A new relationship with animals, nature and each other.

When a New Baby Arrives

No longer wanted by two newlyweds, adopted dog starts over

By Ruby R. Benjamin, Ed.D.

Linus became my next-door neighbor when newlyweds Lois and Jeff adopted him. He was a soft, beige furry Lhasa mix nicknamed by the doorman “The Pirate” because he had only one eye.

Linus was a rescue, and whenever Lois and Jeff left him alone, he experienced severe separation anxiety, barking and scratching the door. When anxious, he licked his paw like a child who sucks his thumb for comfort.

Linus and I bonded, and I gladly gave him the one-on-one attention he craved. He was a sweet, obedient dog who responded to touch, not food, and whenever he passed my door, he would stop, sniff, scratch and sometimes bark to see if I was home to say “hello” and give him a rub behind his ears. During the day, when I was holding psychotherapy sessions in my office, he liked to visit and sit by my feet after greeting my patients.

Lois and Jeff hadn’t had much experience with dogs and didn’t seem to understand his needs. Linus appeared to be more of a pet for their gratification than an integral part of their family.

Left alone when a new baby arrives

Then Lois became pregnant. Linus sensed a change, and he became more needy. Dogs, like humans, have emotions. They sense behavior changes in others and react accordingly. They get upset when their routines are changed and their needs are not met.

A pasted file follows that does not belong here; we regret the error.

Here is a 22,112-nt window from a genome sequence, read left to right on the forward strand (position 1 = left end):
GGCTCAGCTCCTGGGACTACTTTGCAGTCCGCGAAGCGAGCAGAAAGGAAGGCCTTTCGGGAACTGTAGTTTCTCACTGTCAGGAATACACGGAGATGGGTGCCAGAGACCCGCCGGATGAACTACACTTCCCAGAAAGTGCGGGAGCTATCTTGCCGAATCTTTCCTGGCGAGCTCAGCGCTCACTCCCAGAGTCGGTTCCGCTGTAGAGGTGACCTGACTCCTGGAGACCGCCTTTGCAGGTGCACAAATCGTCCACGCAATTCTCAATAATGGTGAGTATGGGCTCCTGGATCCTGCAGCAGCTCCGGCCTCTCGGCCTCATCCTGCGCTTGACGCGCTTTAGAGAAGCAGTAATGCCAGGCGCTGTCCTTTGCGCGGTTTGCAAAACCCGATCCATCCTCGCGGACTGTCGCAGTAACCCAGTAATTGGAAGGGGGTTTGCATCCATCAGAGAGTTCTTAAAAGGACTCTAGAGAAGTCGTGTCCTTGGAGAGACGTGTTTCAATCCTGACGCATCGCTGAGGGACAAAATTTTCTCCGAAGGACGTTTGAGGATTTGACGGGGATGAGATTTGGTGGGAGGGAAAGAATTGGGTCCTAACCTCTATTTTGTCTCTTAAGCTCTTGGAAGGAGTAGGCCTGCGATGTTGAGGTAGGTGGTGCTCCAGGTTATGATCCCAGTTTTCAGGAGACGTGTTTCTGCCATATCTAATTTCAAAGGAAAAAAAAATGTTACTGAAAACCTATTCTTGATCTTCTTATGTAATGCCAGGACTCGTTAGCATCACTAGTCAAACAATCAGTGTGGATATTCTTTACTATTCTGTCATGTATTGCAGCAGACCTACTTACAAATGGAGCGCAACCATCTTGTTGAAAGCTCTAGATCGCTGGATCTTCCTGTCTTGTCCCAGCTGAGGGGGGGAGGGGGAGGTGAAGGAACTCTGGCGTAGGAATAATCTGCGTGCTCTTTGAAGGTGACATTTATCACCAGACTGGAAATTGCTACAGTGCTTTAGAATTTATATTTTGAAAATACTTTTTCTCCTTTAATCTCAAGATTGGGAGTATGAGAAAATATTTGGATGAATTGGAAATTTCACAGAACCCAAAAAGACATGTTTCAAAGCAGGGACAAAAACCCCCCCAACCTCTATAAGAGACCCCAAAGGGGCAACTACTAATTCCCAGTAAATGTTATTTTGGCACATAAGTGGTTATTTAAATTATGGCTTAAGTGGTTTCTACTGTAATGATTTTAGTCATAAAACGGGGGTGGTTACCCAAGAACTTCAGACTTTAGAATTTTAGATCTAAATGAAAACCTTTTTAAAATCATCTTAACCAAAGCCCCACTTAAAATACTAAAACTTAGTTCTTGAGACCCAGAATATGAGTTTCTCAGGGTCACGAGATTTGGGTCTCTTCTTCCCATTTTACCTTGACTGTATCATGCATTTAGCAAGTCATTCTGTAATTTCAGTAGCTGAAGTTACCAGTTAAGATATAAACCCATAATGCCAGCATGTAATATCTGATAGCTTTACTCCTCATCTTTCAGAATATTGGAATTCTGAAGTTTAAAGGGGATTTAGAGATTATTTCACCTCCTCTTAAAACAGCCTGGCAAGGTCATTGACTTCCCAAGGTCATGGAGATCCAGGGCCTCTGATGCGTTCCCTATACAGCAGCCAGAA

As the pregnancy progressed, there were many changes in the apartment. Gone was the quiet of before. More visitors appeared, more boxes and furniture arrived, and Linus found himself getting less attention.

When time came for Lois to deliver, Linus stayed with me (photo left). After a few days, the new arrival came home to great fanfare. But no one had prepared Linus for the disruption of life as he knew it. Parents need to prepare children and animals for this change in the family structure. If done properly, the transition is smooth for all; if not major problems will arise. It is not unusual for a child to regress to acting like a baby to get attention from the parents and others who may be showering attention on the new baby. Worse yet, a child may attempt to hurt the newborn. Dogs, too, can regress when a new baby arrives. A dog who’s properly introduced to an infant can gain a new sense of responsibility. But negative situations can lead a dog to despair. They can crave extra attention, have accidents, and be jealous of the baby. And that’s what happened to Linus.

I had suggested some things to Lois and Jeff that they could do to slowly introduce Linus to his new brother, such as to play the sound of a crying baby before the baby arrives so that he could get used to the new insistent noise, and then to bring something from the baby for Linus to smell so that he could become familiar with it. If they added a treat, Linus would associate the baby’s smell with getting something good. Most important, they needed to pay extra attention to Linus so he didn’t feel neglected or abandoned and to let him adjust to his new family structure.